This post was written by Cynthia O’Donoghue.

The Article 29 Working Party (the “Working Party”) issued an Opinion on cloud computing that analyses the applicable law, obligations and other relevant issues for cloud service providers operating in the European Economic Area (“EEA”). The Opinion outlines how the wide-scale deployment of cloud computing services could trigger a number of data protection concerns.

The Article 29 Working Party Opinion discusses two main risks. The first relates to the lack of control by the data controller over the personal data processed in a cloud system, which may result in that controller no longer having exclusive control of the data. The second relates to a lack of transparency if the data controller receives insufficient information about the cloud provider’s processing operations. Without adequate information, a data controller may not be aware of the potential threats or risks to the personal data, especially if there is a chain of sub-processing or transfers outside the EEA. This would leave the data controller in a situation where it may be unable to take appropriate action.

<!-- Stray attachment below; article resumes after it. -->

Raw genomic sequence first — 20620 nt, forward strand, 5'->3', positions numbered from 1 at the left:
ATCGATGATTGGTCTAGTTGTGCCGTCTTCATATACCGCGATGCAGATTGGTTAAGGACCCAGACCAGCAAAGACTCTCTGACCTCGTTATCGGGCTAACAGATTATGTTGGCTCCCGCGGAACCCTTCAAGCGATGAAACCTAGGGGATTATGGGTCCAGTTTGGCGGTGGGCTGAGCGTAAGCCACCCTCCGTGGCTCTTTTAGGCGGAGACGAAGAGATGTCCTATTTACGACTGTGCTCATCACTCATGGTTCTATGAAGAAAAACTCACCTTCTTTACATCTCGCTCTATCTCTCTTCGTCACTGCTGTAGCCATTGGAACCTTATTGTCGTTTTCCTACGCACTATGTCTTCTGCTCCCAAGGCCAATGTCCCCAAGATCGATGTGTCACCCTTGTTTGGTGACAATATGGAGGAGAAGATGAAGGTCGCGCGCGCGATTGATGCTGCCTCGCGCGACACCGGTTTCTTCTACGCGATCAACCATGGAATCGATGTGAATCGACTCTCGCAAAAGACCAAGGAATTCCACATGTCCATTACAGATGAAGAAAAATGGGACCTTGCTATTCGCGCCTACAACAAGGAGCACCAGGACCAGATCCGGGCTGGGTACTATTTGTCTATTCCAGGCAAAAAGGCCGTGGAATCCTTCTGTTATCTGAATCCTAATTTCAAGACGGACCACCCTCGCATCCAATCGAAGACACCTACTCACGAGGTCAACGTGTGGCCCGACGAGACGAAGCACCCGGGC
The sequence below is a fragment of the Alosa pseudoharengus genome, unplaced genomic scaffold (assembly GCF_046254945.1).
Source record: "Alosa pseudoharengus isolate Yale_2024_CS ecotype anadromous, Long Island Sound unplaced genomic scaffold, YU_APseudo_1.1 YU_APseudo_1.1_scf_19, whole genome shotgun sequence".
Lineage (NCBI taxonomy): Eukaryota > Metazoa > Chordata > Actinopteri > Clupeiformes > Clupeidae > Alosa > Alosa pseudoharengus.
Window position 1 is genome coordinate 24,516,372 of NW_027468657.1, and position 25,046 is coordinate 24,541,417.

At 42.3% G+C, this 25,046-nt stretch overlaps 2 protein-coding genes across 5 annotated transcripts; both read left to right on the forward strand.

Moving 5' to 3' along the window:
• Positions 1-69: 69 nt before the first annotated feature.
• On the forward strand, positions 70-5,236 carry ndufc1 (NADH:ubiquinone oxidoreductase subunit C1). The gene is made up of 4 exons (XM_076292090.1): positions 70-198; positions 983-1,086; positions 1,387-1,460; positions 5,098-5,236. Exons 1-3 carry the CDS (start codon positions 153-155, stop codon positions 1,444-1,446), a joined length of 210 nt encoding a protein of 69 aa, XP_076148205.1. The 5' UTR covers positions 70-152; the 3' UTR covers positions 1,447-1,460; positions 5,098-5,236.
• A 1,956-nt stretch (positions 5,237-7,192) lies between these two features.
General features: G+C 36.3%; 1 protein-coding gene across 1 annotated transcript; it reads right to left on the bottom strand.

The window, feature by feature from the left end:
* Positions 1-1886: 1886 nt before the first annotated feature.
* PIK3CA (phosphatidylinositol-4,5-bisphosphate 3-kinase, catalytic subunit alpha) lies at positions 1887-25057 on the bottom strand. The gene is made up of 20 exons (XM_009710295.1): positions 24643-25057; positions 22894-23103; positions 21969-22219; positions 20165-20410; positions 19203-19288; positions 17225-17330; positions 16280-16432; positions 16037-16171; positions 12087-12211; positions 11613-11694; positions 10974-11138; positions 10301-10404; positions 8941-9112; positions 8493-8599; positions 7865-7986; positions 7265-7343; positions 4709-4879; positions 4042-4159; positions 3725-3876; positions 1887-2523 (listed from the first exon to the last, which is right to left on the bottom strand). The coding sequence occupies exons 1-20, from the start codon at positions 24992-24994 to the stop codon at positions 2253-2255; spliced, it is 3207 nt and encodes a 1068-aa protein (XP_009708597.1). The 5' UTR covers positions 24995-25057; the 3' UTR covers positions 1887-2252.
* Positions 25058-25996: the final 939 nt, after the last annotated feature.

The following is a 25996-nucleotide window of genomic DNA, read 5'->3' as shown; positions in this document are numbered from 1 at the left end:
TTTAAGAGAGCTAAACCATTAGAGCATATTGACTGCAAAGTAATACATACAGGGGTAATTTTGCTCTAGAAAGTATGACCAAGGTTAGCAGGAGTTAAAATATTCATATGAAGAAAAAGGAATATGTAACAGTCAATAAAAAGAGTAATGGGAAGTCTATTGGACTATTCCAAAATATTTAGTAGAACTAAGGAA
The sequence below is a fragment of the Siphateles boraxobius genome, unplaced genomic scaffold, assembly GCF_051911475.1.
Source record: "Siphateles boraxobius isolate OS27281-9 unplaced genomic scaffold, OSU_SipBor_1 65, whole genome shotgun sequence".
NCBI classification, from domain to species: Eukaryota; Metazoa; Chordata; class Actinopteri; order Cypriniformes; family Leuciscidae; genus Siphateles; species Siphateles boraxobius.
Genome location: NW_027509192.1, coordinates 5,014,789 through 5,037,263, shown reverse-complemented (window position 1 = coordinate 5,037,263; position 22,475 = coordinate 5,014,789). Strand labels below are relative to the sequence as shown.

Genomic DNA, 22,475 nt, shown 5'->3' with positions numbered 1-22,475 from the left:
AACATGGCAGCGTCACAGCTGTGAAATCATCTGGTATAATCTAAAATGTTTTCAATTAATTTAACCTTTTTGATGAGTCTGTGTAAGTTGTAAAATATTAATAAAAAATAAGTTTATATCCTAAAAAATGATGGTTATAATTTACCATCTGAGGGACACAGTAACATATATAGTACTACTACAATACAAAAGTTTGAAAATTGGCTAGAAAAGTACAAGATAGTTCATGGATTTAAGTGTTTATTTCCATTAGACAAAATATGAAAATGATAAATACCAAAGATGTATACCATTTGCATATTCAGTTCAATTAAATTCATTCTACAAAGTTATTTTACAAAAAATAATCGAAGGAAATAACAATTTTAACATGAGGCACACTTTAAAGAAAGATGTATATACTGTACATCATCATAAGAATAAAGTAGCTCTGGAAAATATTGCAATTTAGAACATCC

The Opinion identifies the Data Protection Directive 95/46/EC as the relevant legal framework for cloud computing, with the legislation of the country in which the data controller is established, rather than the place in which the cloud computing providers are located, being the applicable legislation. If the controller is located outside the EEA, but the cloud provider is located in the EEA, then the provider exports the data protection legislation to the client. The Working Party also confirms that the customer of the cloud services is typically the data controller, with the cloud provider being the data processor.

The Working Party lists a number of data protection requirements that must govern the relationship between the cloud customer (or data controller) and the cloud provider. These are divided into three key areas:

  • Compliance with basic principles such as specific purpose, transparency and erasure of data
  • Safeguards put in place in contract for cloud computing services
  • Responsibility of the data controller to choose a cloud provider that will implement adequate technical and organisational security measures to protect personal data put in the cloud

Finally, the Opinion closes with recommendations aimed at data controllers seeking to put personal data in the cloud, such as conducting a comprehensive and thorough risk analysis which is underpinned by the cloud provider supplying all necessary information for a data controller to assess the pros and cons of using the cloud.

We will be issuing a detailed Client Alert on this important subject.